In February 2016, Makgosi Letimile, 35, fell sick. Thinking it was merely a fever, she was eventually admitted to the hospital and found out that she had TB - but not the common type. Two years later, she is in a wheelchair and she shares her journey.
"I remember waking up in the hospital on the 17th of February," she tells us, "and they told me that they were running tests. They had a suspicion of what it could be but they weren’t sure as to what was wrong. They came back with the results two days later and told me that I had TB. This TB is meningitis TB, so it’s from the brain and affected my spine."
"I had a temperature so I didn’t think it was anything out of the ordinary. I went and tried to self-medicate. At that time, I could hardly comprehend what they were telling me, and I didn’t understand how serious it was. So when they said I had TB, I thought, 'Okay, I know TB, it’s just going to take six months and then I’ll be fine.'" But Makgosi was told that the TB she had was meningitis TB and she lost the use of her legs because of it.
Two years later, she no longer has TB, but she has been left disabled.
After she found out about the condition, Makgosi explains that she was on treatment for 24 months and she had to "take 64 pills for 24 months – 32 in the morning, 32 in the evening". She adds that because TB always has a chance of coming back even after your finish your treatment, she goes for check-ups just to be on the safe side. "Apparently, I’m not expected to take the test but I just want to do it for my own peace of mind," she says.
Makgosi's health has improved over the period of two years since she was diagnosed. However, even with her improved health, Makgosi has had to deal with the changes and challenges that come with being in a wheelchair. Despite the discriminatory treatment that she receives from others, she has come to accept her disability and is pursuing her goals as she has before.
"The doctors told me that I’ll never walk again, but they’re not God obviously. Two years ago I couldn't stand on my own and used a walking aid. So, I think, in time, I could eventually walk again. I will be disabled still but I could make use of a walking stick or something. Even if I never walk again, I really am not bothered by that anymore. I’ve come to a place in my life where I’ve accepted being disabled," says Makgosi.
"I wasn’t aware that people with disabilities face so much discrimination, so that’s been a challenge for me. I used to be the wall flower who avoided any attention and now every time I leave the house it's all eyes on me."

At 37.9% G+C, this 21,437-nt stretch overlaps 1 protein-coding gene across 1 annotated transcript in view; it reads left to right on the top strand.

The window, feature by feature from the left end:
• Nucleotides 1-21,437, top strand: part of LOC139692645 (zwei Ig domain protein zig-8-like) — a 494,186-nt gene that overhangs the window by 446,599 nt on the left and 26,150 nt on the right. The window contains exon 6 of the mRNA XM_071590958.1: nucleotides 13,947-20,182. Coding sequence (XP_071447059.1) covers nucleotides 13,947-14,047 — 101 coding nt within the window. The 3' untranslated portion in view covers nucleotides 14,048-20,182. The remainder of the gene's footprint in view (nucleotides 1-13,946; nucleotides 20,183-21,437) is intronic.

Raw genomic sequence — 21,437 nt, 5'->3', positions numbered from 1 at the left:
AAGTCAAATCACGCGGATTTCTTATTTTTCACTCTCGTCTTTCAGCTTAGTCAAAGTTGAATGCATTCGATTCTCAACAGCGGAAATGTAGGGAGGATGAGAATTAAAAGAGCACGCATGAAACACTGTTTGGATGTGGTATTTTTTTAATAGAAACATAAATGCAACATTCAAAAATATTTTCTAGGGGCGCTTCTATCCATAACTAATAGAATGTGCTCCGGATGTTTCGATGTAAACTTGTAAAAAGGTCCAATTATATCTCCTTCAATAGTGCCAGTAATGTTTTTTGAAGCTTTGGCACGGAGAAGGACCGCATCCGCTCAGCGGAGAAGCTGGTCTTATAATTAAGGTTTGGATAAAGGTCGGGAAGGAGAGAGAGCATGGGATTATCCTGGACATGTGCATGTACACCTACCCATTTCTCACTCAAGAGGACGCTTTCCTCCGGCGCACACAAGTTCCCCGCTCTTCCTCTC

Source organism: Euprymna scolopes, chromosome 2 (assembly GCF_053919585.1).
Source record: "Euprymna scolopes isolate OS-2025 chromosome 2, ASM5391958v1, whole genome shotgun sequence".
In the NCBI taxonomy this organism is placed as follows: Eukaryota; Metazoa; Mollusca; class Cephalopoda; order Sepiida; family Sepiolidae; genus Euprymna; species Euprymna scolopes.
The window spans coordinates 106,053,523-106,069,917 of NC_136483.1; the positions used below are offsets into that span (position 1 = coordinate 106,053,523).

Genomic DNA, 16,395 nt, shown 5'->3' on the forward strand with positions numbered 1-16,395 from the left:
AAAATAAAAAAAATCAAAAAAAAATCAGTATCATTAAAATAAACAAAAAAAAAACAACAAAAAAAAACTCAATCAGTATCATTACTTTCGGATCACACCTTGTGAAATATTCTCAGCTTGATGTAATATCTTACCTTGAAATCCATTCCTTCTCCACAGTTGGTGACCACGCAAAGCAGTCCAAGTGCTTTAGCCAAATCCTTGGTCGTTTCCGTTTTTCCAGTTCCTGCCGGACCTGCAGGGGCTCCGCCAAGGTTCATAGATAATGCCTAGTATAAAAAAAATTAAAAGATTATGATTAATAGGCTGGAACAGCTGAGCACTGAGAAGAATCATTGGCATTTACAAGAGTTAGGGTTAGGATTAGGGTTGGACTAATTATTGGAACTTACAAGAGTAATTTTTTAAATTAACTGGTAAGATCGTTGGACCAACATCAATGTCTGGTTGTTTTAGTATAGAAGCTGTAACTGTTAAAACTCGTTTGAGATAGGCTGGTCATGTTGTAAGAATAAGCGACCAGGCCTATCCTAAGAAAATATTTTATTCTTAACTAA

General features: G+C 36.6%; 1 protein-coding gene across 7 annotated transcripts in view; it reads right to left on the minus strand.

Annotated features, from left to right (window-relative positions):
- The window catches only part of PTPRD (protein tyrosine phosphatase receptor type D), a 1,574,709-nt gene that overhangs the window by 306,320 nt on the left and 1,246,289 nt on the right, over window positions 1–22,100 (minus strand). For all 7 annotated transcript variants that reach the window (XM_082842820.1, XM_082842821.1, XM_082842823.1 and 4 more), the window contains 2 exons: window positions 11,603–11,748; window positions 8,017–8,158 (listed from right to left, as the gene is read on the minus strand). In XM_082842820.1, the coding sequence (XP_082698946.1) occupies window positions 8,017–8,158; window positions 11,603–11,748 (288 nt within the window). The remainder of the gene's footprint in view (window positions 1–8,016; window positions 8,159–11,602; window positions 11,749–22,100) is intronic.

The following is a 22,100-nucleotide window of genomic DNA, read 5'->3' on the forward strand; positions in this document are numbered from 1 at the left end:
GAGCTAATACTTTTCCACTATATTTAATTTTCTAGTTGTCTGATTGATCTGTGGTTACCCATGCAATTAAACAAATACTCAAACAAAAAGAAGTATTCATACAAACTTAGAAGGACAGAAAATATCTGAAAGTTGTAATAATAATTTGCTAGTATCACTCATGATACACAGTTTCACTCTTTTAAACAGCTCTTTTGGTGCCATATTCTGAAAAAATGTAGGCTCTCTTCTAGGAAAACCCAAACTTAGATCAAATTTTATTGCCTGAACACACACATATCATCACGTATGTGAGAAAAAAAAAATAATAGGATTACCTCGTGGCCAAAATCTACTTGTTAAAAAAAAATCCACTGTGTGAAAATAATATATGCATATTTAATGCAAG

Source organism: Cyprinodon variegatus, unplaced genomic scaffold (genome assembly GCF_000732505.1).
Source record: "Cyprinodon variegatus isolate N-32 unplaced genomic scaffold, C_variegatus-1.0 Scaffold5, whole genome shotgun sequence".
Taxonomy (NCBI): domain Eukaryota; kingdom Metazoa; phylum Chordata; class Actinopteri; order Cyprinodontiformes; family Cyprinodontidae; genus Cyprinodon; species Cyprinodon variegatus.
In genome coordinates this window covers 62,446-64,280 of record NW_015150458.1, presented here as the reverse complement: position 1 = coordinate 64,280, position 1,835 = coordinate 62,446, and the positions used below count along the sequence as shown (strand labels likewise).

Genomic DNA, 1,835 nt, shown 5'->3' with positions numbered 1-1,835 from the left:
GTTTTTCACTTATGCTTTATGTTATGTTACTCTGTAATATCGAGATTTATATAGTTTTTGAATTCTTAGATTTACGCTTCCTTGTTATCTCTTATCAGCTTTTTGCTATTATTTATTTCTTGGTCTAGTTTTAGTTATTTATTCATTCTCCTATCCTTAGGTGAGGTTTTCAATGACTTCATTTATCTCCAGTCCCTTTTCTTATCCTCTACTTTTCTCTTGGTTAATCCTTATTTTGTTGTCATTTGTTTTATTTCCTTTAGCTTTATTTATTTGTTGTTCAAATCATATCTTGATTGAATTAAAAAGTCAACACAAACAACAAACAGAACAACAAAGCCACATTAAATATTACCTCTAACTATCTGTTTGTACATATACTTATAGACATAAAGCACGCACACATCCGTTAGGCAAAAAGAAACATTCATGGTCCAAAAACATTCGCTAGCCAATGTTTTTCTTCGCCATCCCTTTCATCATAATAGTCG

One of the most challenging things about the disability, Makgosi says, is the discrimination she faces when she applies for work. "People judge me by my disability. They don’t understand that just because I’m disabled, doesn’t mean that I am completely unable to function," she explains; "my health is constantly under question whenever I apply for work."
But the negative treatment that Makgosi receives is not enough to diminish her determination to succeed.
"What keeps me motivated to apply and find work is my daughter. My Amo is in Cape Town. When I got sick, she said I must come home and heal and get back to her when I'm ready. It's been two years, so I need to get back to her as I promised I would. That is the one reason I wake up and apply for jobs everyday," she tells us.
"I remain positive because I've accepted myself. Society hates people with disabilities so much and I have to live in this body all the time. So I can't hate myself while facing the hate of the rest of the world. Self-love is a reminder that I deserve to be here too."
Makgosi aspires to eventually start her own business, and to also find ways to ultimately make employment processes better for people with disabilities. In the meantime, she has taken to blogging about her experiences of being in a wheelchair. She writes to inform people who don't know, and to document her personal experiences for people who can relate. To those who relate to her, her advice is to take it one day at a time and to embody self-love, which she, herself, does as often as she can.
"I had a lot of body issues when I was able-bodied. But I've since learnt to accept and love myself because even at my worst time my body didn't quit on me. So I'm less critical of myself. This experience has definitely made me more sensitive and empathetic to others and myself."
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